[SOLVED] Can a PoE ethernet repeater offset RF interference?

Oct 2, 2020
3
0
10
0
I have CAT6e cable running from the main living room where my Nighthawk C7800 modem/router is located. I have gigabit service and when a wired device is directly connected to it, I get gigabit speeds. My main PC is in my office on the end of the house, so CAT6e is run from an outlet, up the wall, into the attic and running to my office via an outlet where my PC is connected to it.

My PC only gets like 440-460 mbps. The total length of my CAT6 is only 29 meters, so I'm not running into length issues. My NIC is configured for gigabit. I didn't install the CAT6 and I can't really find where the cable is in the attic, but I suspect major RF interference as the outlets are next to power outlets, so I assume the CAT6 is running next to power lines within the walls and attic.

So, how can I work around this without having it all replaced? Will a PoE repeater (put into my office) able to "reboost" the signal and get me up to higher speeds?
 
Well, run a cpature and see what it shows you. You will see errors and retransmits at any data rate if the cable is bad. Ideally, put computers on both ends of the cable and run iperf in each direction with large frames, that will tell you the truth right away.
P.S. CAT 5e is just fine at the speeds you have anyway. CAT6 is needed for over 100MHz (for copper-wired ethernet it would be 10GBps)
 
Last edited:
Reactions: bill001g
Oct 2, 2020
3
0
10
0
Even cat6 loses a fair bit (~5dB/100ft) - https://media.extron.com/public/download/files/specs/UTP_CAT_6_cable_020402.pdf

What speed do you get at the router?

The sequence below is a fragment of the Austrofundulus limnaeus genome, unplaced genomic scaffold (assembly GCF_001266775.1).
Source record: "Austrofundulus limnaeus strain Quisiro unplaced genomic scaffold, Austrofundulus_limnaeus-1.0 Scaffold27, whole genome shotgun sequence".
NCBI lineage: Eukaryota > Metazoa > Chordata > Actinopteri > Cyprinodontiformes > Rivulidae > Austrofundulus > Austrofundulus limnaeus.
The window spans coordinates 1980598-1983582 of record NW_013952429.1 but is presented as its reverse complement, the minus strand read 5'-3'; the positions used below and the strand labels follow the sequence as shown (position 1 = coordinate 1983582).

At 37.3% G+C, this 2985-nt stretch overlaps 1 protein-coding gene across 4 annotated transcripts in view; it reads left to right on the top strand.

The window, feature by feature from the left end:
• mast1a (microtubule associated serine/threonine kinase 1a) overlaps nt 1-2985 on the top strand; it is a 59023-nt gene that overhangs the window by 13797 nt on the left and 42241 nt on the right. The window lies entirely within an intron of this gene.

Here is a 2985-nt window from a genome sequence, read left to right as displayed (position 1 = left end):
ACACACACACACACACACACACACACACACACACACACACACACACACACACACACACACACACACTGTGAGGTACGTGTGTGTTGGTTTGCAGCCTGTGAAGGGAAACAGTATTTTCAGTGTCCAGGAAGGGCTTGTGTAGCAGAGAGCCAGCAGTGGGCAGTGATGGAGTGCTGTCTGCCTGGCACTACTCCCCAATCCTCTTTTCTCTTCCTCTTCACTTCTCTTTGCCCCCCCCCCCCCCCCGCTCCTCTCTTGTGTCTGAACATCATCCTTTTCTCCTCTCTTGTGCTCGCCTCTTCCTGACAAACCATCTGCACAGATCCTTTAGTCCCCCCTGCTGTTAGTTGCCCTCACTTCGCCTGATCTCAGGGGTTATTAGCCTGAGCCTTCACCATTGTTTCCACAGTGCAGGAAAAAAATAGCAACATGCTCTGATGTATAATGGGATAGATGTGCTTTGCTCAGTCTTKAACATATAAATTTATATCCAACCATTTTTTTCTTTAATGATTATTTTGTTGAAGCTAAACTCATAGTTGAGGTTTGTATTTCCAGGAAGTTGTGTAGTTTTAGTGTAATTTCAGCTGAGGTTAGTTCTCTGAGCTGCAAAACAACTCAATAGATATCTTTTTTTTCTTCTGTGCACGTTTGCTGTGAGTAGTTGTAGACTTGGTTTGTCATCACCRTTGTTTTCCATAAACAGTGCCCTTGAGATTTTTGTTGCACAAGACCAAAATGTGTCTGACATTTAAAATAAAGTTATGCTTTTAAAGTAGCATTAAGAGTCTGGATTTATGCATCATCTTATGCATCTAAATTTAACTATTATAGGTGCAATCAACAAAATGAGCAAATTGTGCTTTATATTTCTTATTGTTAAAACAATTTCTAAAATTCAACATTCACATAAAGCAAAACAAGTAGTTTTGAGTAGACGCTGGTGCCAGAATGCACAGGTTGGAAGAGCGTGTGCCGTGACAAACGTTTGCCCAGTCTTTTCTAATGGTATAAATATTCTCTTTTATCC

PoE is about the same loss as ethernet cable from my experience. I use it to save punching holes in walls and then the missus punching me in the head.
Do you think 29 meters (90-something feet) would cause me to lose half of my speed? Directly connected to the modem/router I get around 940 mbps.

I'm not sure what you're saying about the repeater though. I would assume the repeater will boost the signal from the point I connect it, yes?
 
I have CAT6e cable running from the main living room where my Nighthawk C7800 modem/router is located. I have gigabit service and when a wired device is directly connected to it, I get gigabit speeds. My main PC is in my office on the end of the house, so CAT6e is run from an outlet, up the wall, into the attic and running to my office via an outlet where my PC is connected to it.
Did you get those speeds by connecting your PC through the router or directly to the ISP (while the router is in the "bridge mode")? The router part might be the bottleneck, and not necessarily by bps, but by packets per second.
My NIC is configured for gigabit. I didn't install the CAT6 and I can't really find where the cable is in the attic, but I suspect major RF interference as the outlets are next to power outlets, so I assume the CAT6 is running next to power lines within the walls and attic.
I would expect for that CAT6 to be shielded. Are the devices synced at 1Gbps? Try to make a Wireshark capture and see if there are a lot of retransmits. In that case, it might be the cable or the port, or the wall socket.
Will a PoE repeater (put into my office) able to "reboost" the signal and get me up to higher speeds?
I doubt it. PoE has nothing to do with it.
 
Oct 2, 2020
3
0
10
0
Did you get those speeds by connecting your PC through the router or directly to the ISP (while the router is in the "bridge mode")? The router part might be the bottleneck.

I would expect for that CAT6 to be shielded. Are the devices synced at 1Gbps? Try to make a Wireshark capture and see if there are a lot of retransmits. In that case, it might be the cable or the port, or the wall socket.

I doubt it. PoE has nothing to do with it.
No, I just connected it via a CAT6 cable into port 1 of the router. No outlet or any of that jazz.

I actually tried to install wireshark and my PC crashed during the install and I'm having issues getting it to re-install, much to my frustration.
 
Well, run a cpature and see what it shows you. You will see errors and retransmits at any data rate if the cable is bad. Ideally, put computers on both ends of the cable and run iperf in each direction with large frames, that will tell you the truth right away.
P.S. CAT 5e is just fine at the speeds you have anyway. CAT6 is needed for over 100MHz (for copper-wired ethernet it would be 10GBps)
 
Last edited:
Reactions: bill001g

ASK THE COMMUNITY